London: I. Walsh, [?1765]. Oblong folio. Disbound, laid into modern wrappers. Two paginations; the one to the lower outer corners is continuous and specific to the edition: [1f.] (title), 39, [i] (blank) pp. An earlier pagination to the upper outer, sometimes inner corners is incomplete: 1f. (title), -23, 27-30, 32-36, -67, [i] (blank) pp. Engraved. Publisher's catalogue to foot of title.
Systems include staves for vocal parts and figured bass. Instrumental passages include a right-hand part marked "Sy" (=symphony). Additional stanzas printed as residual text. Dialogue not included. Each number preceded by caption: "Sung by..." Names of singers mentioned in captions: "Mr. Legge" (Jonathan Legg, d. 1778), "Mrs. [Priscilla] Stevens" (d. 1783), "Mr. [Charles] Dibdin" (1745-1814), "Mr. [George] Mattocks" (1734/35-1804), "Mr. [John] Beard" (1715/16-1791), "Miss Hallam" (Isabella Mattocks, 1746-1826), "Miss [Elizabeth] Miller," "Miss Poitier (Jane Thompson, b. 1736), "Mr. [John] Fawcet[t]" (d. 1793), "Mr. [Edward] Shuter" (?1728-1776), and "Mr. [John] Dunstall."
Second edition. RISM AM1786 (not distinguishing between the two editions, although the copy at the Bibliothèque nationale de France is noted as having 39 pages instead of 67). WorldCat (several additional copies, not distinguishing between editions). The first edition, to which the earlier, incomplete pagination in the present copy refers, has 67 pages; the second is a compilation of excerpts from the first and has 39 pages only. Page  of the second edition was re-engraved as in the first edition it contained the beginning of another number, excluded from the second edition, at its foot.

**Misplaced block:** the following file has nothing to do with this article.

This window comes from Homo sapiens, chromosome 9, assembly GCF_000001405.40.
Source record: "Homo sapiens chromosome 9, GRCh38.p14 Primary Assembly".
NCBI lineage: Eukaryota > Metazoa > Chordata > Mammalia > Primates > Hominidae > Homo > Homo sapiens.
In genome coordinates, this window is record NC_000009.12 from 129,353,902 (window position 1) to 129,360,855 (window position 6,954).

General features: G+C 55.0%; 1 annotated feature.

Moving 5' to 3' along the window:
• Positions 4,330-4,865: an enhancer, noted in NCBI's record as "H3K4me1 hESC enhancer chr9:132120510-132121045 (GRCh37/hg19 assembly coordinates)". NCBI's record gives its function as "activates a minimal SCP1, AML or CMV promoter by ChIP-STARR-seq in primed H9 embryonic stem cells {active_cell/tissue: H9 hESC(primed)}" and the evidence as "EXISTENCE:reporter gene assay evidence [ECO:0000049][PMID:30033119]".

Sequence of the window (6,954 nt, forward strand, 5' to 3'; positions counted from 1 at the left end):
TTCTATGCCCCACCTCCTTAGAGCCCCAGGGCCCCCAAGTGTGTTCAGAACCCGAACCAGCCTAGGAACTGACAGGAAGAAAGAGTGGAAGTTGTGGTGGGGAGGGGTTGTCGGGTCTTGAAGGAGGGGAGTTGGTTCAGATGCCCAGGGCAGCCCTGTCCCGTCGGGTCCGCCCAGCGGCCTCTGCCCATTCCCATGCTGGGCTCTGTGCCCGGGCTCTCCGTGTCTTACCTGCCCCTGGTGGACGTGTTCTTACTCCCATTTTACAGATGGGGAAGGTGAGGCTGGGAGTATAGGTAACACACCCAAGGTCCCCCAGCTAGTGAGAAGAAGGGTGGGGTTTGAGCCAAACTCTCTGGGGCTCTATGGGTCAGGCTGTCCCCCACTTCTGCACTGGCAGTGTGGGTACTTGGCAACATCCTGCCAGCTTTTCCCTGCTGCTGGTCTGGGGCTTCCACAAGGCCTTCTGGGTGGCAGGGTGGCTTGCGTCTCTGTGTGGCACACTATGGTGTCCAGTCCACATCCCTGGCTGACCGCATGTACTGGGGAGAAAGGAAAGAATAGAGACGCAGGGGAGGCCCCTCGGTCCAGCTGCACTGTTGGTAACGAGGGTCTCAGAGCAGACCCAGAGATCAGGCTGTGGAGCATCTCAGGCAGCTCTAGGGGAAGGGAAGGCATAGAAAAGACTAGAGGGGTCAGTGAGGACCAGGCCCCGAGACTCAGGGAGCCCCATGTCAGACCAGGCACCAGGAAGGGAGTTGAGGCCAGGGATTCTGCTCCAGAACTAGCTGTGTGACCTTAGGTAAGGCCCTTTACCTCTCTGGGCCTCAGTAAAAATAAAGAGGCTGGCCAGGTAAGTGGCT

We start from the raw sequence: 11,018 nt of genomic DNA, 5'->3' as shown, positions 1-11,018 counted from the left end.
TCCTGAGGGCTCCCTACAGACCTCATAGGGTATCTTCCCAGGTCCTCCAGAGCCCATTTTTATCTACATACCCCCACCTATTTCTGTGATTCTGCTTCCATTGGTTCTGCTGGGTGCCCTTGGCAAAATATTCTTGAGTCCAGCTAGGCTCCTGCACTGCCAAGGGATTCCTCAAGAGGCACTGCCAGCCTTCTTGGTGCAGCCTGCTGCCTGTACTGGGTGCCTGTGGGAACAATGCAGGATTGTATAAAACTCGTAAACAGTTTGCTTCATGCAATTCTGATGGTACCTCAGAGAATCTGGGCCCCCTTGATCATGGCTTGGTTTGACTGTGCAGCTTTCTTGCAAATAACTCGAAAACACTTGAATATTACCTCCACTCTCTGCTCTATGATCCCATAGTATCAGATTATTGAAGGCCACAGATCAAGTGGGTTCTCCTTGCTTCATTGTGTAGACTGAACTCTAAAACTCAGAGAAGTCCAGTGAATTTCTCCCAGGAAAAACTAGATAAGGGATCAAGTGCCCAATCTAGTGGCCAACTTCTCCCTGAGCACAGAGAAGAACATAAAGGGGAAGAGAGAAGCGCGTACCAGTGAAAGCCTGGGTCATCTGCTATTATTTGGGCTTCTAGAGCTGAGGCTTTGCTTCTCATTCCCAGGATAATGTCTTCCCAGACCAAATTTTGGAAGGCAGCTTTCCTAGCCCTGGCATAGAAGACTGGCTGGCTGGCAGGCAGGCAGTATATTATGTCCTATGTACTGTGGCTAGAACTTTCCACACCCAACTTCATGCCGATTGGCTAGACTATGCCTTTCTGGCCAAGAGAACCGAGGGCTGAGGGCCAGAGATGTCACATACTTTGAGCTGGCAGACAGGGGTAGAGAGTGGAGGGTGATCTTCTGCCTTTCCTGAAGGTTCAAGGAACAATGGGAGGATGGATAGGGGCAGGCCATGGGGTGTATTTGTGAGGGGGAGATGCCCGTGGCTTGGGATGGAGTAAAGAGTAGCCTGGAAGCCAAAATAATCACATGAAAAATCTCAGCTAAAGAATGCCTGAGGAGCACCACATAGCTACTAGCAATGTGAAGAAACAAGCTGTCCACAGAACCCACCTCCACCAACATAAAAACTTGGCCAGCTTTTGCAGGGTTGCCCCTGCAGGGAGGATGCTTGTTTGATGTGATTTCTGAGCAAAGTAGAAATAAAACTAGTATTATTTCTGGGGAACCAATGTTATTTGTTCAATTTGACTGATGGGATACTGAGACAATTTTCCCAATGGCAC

"Irish librettist and musician [Kane O'Hara]... is known chiefly as the librettist and arranger of the music for Midas... the first ‘English burletta’, presented at the Crow Street Theatre, Dublin, on 22 January 1762 as a rival attraction to the season of Italian burlettas at the Smock Alley Theatre... The music contains popular songs of the time, such as arias from Italian operas and folksongs from Ireland and other countries, linked by dialogue set to recitative. There is frequent resort to concerted numbers. With characters consisting of mythological gods and mortals, Midas is in reality a burlesque of opera seria. It attained considerable popularity and was frequently performed in London after the first production at Covent Garden on 22 February 1764." Brian Boydell in Grove Music Online. Item #25276
Price: $350.00 other currencies